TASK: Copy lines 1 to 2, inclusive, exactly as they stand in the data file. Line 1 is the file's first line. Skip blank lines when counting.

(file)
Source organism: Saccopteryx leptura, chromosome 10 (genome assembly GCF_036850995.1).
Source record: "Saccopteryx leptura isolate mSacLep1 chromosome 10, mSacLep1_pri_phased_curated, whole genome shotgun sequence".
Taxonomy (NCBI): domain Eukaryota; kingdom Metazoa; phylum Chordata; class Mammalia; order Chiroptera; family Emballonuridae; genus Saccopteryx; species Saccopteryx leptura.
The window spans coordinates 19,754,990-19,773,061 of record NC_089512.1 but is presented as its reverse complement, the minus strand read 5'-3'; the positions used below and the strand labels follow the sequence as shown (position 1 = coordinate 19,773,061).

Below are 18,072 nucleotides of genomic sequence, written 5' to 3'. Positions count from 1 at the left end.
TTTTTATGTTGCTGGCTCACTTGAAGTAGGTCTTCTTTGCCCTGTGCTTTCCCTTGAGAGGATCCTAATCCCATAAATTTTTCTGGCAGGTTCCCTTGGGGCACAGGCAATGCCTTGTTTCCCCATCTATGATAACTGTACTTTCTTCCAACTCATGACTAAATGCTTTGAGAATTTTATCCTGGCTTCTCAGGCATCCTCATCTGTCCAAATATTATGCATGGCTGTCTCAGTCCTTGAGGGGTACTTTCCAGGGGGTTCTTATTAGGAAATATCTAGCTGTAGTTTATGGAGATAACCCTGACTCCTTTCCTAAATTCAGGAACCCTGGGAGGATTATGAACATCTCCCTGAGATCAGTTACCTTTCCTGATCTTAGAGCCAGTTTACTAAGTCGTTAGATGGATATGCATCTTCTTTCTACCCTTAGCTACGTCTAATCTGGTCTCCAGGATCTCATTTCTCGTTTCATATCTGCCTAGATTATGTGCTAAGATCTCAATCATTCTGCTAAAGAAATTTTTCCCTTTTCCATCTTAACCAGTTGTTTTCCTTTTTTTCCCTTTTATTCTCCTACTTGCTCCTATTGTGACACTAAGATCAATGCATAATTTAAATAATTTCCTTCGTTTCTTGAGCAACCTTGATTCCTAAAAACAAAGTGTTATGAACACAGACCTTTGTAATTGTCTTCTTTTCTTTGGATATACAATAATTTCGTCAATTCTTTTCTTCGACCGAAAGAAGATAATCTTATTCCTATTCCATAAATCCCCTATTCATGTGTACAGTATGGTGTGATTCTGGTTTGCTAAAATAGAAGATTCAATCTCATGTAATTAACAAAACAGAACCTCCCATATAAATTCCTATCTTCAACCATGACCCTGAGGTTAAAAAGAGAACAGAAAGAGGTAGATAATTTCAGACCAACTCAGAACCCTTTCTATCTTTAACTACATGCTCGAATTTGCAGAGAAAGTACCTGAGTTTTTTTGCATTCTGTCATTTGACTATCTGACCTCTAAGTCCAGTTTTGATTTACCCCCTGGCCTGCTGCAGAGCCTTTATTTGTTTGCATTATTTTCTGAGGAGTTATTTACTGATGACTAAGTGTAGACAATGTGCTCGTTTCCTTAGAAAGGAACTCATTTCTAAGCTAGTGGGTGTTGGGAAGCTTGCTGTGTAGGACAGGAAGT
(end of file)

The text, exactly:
Source organism: Saccopteryx leptura, chromosome 10 (genome assembly GCF_036850995.1).
Source record: "Saccopteryx leptura isolate mSacLep1 chromosome 10, mSacLep1_pri_phased_curated, whole genome shotgun sequence".